Abstract: As an undergraduate from Physics Education, I began teaching of Biology at the secondary school on 22 July 2018 until 30 June 2019 when I acceded to come back at primary school, both Islamic Madrasah. Teaching at the Islamic Madrasah is a hassle because I should consider my perspective on Islam in teaching. However, teaching at the Islamic Madrasah is not and should not be considered a burden or chore that just needs to be done. It is a crucial part of moslem scholar, as we all want to do scientifically sound research and we should all strive to be effective teachers. Through teaching, we are responsible for the education of the next generation of islamic peoples, who will use their own unique ideas and skill sets to advance their society. Teaching, in general, should not be seen as a hassle in scholar, but rather as a skill to be developed and a responsibility to be taken seriously. Teaching does not have to decrease research productivity, it can greatly enhance research if we allow it to. One of my evidence about this statement is my experience and work. After a year devoted to spruce up the teaching of Biology, I produced a series of work on scientific literacy related Biology, that continues my undergraduate thesis, which was related Physics. In these works, I wrote about my experiences teaching Biology in Islamic Madrasah. Then, I became think to reconsider my method on measuring student learning. Measuring student learning is a complicated but necessary task for understanding the student’s improvement and effectiveness of instruction. I have curious about the the difference between normalized gain g and effect size Cohen’s d for measuring the improvement of student’s scientific literacy. I used normalized gain g in my undergraduate thesis nor my first work on Biology Education, then used effect size Cohen’s d on my latest work on scientific literacy in teaching of Biology. I see need reasons for using one or both of them, to be explained in any writings on educational research. So, in this work I investigate about my curiousity. My investigation focused on the implications on claims about student learning that result from choosing between one of two metrics. The metrics are normalized gain g, which is the most common method used in Physics Education Research (PER), and effect size Cohen’s d, which is broadly used in Discipline-Based Education Research (DBER) including Biology Education Research (BER). Data for the analyses came from the research about scientific literacy on Physics and Biology Education from courses at institutions across Indonesia. The results showed that the two metrics lead to different inferences about student learning. First, normalized gain g being biased in favor of populations with higher pretest means. Second, effect size Cohen’s d may mitigate the limitations of these metric for measuring the learning of high or low pretest populations of students by accounting for the distribution of tests scores. Third, by comparing the two metrics across all data, effect size Cohen’s d is larger than normalized gain g in these cases for the same size change in the means. This work reveals that the bias in normalized gaing can harm efforts to improve student’s scientific literacy by misrepresenting the efficacy of teaching practices across populations of students and across institutions. This work, also, recommends use effect size Cohen’s d for measuring student learning, based on reliability statistical method for calculating student learning. In addition, using effect size Cohen’s d would allow scholars to use their work in subsequent studies and meta-analyses, align with the practices of the larger education research community, nor facilitating more cross-disciplinary conversations and collaborations as well.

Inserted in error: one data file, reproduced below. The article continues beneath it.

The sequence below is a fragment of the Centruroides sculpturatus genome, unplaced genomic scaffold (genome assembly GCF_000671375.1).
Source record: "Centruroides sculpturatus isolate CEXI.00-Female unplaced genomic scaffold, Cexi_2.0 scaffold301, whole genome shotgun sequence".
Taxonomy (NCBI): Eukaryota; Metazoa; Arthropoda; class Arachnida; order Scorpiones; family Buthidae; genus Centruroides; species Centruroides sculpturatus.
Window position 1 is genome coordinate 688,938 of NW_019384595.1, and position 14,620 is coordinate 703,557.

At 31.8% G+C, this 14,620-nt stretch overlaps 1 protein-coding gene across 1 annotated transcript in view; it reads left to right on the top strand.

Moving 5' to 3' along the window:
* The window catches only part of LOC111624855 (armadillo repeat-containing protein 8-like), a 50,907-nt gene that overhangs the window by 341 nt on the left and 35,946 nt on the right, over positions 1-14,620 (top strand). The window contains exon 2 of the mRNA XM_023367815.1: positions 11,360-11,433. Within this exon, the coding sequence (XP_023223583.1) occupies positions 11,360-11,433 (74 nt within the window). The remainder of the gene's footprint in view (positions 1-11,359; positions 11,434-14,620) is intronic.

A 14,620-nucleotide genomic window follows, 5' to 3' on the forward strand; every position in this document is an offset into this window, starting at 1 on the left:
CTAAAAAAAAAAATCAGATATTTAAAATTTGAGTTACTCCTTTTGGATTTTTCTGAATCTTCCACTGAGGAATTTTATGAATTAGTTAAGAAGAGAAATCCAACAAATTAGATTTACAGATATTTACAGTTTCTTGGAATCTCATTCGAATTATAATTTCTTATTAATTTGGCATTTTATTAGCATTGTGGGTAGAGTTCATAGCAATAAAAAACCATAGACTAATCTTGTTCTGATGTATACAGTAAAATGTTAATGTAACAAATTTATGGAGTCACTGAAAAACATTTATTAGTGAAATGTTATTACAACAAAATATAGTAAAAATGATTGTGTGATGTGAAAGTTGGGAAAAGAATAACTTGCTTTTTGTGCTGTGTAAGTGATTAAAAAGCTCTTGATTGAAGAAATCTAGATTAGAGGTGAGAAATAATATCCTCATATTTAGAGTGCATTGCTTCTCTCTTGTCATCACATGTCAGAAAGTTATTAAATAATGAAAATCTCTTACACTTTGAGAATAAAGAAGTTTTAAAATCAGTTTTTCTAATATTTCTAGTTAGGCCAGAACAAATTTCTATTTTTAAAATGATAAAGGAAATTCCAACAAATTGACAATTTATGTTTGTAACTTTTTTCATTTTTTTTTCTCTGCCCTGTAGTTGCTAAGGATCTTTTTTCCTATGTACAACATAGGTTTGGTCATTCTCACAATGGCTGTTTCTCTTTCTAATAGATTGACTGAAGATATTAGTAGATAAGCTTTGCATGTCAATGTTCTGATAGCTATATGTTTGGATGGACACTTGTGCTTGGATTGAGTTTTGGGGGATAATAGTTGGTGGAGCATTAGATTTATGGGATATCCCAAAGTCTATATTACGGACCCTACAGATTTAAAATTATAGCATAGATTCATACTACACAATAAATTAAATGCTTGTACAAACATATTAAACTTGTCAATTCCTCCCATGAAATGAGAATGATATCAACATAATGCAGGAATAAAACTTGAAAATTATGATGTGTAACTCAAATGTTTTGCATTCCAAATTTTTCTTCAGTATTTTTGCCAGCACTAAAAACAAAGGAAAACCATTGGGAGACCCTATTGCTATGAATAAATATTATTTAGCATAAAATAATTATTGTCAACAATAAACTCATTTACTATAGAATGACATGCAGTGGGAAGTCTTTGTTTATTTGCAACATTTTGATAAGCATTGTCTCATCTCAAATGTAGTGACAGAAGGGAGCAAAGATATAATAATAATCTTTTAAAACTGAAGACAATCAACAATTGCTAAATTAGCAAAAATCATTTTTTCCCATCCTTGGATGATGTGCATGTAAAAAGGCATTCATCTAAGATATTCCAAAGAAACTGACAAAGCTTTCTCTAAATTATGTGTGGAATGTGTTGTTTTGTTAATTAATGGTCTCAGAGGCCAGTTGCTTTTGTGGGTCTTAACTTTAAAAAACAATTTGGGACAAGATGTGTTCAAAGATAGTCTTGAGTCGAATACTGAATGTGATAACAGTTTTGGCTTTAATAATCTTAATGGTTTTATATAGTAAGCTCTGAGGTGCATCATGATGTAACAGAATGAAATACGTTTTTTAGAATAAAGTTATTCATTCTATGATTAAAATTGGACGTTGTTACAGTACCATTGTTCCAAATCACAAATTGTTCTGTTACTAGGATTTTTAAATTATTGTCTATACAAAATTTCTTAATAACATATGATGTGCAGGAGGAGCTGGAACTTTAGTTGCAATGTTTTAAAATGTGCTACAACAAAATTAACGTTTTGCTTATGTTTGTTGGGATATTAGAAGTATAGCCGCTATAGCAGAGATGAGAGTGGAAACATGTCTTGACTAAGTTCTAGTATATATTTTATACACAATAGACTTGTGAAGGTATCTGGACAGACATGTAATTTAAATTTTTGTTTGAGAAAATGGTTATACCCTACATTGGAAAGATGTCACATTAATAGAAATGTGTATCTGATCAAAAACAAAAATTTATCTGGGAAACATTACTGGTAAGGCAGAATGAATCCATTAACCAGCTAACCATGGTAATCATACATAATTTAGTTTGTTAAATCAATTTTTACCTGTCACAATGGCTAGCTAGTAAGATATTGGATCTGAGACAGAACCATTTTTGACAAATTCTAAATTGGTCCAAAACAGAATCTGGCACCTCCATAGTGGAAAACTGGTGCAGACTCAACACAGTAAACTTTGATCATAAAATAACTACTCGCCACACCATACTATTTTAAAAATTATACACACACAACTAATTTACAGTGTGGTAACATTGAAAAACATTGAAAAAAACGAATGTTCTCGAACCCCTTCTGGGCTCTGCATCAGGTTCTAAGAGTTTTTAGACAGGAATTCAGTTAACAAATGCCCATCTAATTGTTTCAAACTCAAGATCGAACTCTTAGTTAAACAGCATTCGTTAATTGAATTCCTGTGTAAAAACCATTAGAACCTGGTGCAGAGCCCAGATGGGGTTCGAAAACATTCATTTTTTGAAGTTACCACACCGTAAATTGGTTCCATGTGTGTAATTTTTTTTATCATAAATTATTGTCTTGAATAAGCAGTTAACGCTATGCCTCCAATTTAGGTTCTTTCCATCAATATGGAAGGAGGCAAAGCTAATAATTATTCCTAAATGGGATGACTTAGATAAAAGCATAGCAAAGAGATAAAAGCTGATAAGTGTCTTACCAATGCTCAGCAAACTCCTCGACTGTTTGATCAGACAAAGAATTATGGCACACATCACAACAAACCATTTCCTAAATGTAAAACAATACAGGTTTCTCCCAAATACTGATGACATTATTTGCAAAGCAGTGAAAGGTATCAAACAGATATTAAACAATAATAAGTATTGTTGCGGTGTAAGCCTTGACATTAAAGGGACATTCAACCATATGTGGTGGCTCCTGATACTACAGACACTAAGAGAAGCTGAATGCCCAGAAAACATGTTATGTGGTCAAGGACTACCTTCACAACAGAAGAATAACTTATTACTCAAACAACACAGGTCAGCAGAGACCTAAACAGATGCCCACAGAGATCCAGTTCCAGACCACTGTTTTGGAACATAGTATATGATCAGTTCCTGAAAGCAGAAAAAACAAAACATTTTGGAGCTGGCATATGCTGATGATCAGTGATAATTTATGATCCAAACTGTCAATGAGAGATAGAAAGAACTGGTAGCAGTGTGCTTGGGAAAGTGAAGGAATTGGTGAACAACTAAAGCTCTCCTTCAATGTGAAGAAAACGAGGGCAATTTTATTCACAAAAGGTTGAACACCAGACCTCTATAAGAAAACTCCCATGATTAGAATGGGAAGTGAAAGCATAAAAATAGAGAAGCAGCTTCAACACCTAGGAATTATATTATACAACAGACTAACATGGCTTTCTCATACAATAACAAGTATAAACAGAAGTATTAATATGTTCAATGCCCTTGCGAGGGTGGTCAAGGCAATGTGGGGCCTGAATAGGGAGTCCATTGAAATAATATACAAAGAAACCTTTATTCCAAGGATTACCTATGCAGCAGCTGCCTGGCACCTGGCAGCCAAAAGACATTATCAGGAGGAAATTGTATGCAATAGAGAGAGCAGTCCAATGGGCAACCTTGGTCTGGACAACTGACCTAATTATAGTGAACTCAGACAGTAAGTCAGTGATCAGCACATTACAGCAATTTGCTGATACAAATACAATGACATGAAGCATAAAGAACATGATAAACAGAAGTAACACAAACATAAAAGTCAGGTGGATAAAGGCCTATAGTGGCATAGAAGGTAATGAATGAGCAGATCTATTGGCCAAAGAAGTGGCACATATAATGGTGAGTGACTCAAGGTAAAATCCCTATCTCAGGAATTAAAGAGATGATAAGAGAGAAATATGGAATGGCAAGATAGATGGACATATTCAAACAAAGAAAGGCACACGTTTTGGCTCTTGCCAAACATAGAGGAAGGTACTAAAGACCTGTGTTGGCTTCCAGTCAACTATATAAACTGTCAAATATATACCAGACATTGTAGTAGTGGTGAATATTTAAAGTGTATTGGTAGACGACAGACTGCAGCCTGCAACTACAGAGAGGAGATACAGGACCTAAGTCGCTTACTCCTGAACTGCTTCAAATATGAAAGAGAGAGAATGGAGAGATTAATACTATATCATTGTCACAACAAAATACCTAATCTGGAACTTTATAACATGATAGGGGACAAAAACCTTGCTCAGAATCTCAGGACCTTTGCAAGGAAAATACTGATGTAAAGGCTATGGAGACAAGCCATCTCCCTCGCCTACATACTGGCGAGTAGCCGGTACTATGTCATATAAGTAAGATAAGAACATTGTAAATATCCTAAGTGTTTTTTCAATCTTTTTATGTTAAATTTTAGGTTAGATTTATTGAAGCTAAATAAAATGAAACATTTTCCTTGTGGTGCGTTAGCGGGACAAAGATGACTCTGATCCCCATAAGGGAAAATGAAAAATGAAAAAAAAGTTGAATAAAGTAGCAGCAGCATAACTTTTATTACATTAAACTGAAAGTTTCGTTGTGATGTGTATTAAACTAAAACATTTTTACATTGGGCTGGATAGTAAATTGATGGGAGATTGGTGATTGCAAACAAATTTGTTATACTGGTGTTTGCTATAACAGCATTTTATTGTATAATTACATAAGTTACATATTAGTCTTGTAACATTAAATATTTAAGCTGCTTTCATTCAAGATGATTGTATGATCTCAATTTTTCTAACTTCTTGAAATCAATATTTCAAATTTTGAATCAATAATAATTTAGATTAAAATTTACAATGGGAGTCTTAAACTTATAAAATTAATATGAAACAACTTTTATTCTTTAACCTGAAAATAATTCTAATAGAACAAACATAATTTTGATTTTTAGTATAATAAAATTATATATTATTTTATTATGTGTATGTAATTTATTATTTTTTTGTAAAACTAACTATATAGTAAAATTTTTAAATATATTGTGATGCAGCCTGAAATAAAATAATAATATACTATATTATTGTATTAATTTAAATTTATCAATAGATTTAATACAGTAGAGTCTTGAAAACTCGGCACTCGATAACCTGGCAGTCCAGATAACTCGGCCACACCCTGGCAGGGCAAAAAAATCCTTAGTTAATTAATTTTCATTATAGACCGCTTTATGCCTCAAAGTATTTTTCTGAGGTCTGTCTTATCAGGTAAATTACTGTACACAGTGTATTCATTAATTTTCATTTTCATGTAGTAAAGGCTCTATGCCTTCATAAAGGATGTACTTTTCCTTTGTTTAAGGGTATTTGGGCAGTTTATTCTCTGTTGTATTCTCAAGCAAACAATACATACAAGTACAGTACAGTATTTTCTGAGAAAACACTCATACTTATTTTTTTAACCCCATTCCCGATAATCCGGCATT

Date: 2019–10–01
  3. By: Böckerman, Petri (Labour Institute for Economic Research); Haapanen, Mika (Jyväskylä University School of Business and Economics); Jepsen, Christopher (University College Dublin); Roulet, Alexandra (INSEAD)
    Abstract: We examine the effects of a comprehensive school reform on mental health. The reform postponed the tracking of students into vocational and academic schools from age 11 to age 16. The reform was implemented gradually across Finnish municipalities between 1972 and 1977. We use difference-in-differences variation and administrative data. Our results show that there is no discernible effect on mental health related hospitalizations on average even though the effect is precisely estimated. Heterogeneity analysis shows that, after the reform, females from highly-educated families were more likely to be hospitalized for depression.
    Keywords: tracking age, comprehensive school, mental health, depression, hospitalization
    JEL: I12 I26 I28
    Date: 2019–10